What makes a good CEO?

CEO Search Program

Elena Botelho and Kim Powell from ghSMART, who conducted a 10-year analysis project to find out which characteristics, traits and abilities really make a good CEO.

The result is very different from the widespread opinion on the subject and also from what is required in job offers for CEOs. The current CEO prototype is a charismatic man, over 1.80 tall, with an MBA from an elite university or equivalent, who sees vision and strategy clearly and is able to make the right decision in stressful situations. The data show, however, that in the USA only 7% of the 6 million CEOs have studied at the best universities and only 8% do not even have a university degree. Some are immigrants, and many have worked their way up in the company from the bottom up.

In their 10-year analysis and using a database of thousands of companies, Botelho and Powell concluded that there are 4 traits that clearly stand out in successful CEOs. If a CEO has these, the probability that the company will be successful increases many times over. These are the four characteristics that stand out among the 30 that headhunters look for when recruiting a CEO.

These characteristics are very simple and may seem almost disappointing. But the key is to create a focus and maintain it with absolute coherence.

Decide quickly and convincingly

Making decisions quickly and always being right that’s easy to say. It’s not always that easy in real life, but the fact is that with a decisive CEO, the likelihood of success for the company he runs increases. Make decisions earlier, faster and more confidently. Such a CEO has twelve times more chances of success than a CEO who doubts, hesitates and cannot decide. In these cases, the CEO becomes a bottleneck for the company. In the ghSMART study, the vast majority (94%) did worse because they made decisions slowly, late and with little determination.

Successful CEOs have realized that a wrong decision is often better than no decision at all. The study quotes Jerry Bowe, CEO of Vi-Jon, as an example: “When I have 65% of the information on a subject, I have to make the decision.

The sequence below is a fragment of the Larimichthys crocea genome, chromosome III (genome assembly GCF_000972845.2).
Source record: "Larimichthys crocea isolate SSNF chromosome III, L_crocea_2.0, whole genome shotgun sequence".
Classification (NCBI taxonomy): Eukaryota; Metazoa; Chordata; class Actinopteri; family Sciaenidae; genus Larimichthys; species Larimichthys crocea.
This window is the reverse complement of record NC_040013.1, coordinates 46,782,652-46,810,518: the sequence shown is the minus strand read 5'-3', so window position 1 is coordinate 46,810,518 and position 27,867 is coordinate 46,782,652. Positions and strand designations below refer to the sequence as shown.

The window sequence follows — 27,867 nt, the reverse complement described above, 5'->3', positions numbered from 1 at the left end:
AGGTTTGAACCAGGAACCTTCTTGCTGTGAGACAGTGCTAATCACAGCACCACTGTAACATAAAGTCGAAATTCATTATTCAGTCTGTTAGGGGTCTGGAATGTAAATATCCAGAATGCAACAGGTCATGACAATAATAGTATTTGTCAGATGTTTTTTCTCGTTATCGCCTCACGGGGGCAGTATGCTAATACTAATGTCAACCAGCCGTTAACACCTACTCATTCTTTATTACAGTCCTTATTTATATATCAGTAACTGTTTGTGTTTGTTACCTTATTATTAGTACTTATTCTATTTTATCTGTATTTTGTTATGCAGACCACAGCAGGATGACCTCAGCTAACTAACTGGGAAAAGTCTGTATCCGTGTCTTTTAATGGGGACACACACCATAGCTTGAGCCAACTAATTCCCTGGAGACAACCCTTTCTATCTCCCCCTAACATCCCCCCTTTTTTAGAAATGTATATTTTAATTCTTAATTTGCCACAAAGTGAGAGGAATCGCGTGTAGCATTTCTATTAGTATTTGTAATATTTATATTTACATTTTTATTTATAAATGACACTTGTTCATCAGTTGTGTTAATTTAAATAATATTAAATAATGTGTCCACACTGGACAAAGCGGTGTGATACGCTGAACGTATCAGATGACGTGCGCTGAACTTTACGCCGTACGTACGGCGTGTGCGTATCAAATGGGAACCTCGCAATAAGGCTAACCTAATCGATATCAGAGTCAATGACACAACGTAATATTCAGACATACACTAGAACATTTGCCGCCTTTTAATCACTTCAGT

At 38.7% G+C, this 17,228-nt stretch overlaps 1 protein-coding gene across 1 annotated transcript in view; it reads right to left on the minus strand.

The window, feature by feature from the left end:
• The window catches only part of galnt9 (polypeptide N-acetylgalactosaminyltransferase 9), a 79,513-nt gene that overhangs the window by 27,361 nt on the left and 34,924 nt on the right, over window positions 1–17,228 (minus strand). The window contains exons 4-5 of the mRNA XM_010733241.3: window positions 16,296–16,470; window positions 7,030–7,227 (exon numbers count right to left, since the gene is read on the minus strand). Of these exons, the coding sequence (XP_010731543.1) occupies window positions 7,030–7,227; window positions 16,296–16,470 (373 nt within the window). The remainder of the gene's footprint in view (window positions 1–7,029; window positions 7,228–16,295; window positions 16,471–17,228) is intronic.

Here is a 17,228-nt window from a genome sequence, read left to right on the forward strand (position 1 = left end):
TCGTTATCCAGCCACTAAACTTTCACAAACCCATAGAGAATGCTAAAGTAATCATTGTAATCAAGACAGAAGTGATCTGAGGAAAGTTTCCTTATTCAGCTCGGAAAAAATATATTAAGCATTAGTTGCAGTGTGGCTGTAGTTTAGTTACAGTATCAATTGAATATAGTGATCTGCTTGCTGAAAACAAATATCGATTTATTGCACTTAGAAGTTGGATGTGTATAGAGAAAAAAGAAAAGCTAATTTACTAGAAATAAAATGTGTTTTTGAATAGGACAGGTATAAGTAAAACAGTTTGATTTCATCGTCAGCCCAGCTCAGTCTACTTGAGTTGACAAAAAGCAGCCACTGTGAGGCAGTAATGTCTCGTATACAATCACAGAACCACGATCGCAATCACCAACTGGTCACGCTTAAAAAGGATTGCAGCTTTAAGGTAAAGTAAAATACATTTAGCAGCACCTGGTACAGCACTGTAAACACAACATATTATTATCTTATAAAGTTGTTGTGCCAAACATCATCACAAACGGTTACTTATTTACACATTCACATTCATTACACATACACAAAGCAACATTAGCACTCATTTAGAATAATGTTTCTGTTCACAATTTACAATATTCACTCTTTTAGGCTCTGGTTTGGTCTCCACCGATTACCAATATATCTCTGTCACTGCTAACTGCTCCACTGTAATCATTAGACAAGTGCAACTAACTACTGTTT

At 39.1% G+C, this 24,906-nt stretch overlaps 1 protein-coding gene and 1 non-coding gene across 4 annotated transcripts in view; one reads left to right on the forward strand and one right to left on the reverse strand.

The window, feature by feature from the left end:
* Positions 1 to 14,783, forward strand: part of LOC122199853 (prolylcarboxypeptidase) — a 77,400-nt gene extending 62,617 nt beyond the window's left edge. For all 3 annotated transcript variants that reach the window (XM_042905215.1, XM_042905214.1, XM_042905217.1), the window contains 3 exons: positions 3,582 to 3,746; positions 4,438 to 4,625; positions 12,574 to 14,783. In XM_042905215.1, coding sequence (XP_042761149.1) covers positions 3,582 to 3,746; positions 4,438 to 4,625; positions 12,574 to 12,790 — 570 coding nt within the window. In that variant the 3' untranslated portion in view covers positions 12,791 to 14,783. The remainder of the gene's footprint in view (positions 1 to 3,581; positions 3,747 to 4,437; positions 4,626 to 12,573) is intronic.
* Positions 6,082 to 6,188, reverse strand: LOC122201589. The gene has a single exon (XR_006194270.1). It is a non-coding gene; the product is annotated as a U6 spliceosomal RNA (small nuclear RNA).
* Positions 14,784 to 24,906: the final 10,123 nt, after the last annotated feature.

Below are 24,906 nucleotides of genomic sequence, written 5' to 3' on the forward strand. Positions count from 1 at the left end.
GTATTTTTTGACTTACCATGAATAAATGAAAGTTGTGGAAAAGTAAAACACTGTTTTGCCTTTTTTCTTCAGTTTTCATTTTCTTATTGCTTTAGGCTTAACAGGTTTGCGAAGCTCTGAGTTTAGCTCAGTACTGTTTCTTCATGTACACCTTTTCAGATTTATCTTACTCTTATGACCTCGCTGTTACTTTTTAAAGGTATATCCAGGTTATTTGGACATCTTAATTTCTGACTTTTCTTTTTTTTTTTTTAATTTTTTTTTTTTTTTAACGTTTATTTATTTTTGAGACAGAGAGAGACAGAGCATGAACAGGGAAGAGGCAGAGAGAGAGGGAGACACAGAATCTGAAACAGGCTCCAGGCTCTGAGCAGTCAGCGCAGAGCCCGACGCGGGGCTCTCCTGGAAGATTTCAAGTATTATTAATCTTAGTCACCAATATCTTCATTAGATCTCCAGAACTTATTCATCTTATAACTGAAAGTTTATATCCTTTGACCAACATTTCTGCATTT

These two questions can help you make a decision:

  • How expensive can a wrong decision be if you consider the likelihood that you are wrong?
  • What are the costs to the company if you don’t make up your mind?

And once the decision has been made, don’t hesitate any more, don’t doubt it. Make up your mind and take the leap with all your might. The price of not doing so and radiating doubt is the loss of credibility, and often the best team members are the first to leave the ship of a CEO who doesn’t decide, only slowly or with little determination.

Win the team for yourself

A CEO doesn’t just get things moving in the right direction he needs his people. It’s not for nothing that the phrase “people are the company” is so nicely used. Without the support of the management team, all decisions are useless, no matter how quickly and correctly they are made. That’s why it’s important for a CEO to know who his key people are and make sure they’re behind the decision.

In case of doubt and for important decisions, it can be helpful to make a mapping with the key people, to know and understand the position of the critics of the plan, and to work actively with them to determine what needs to be changed about the plan so that they also support the decision.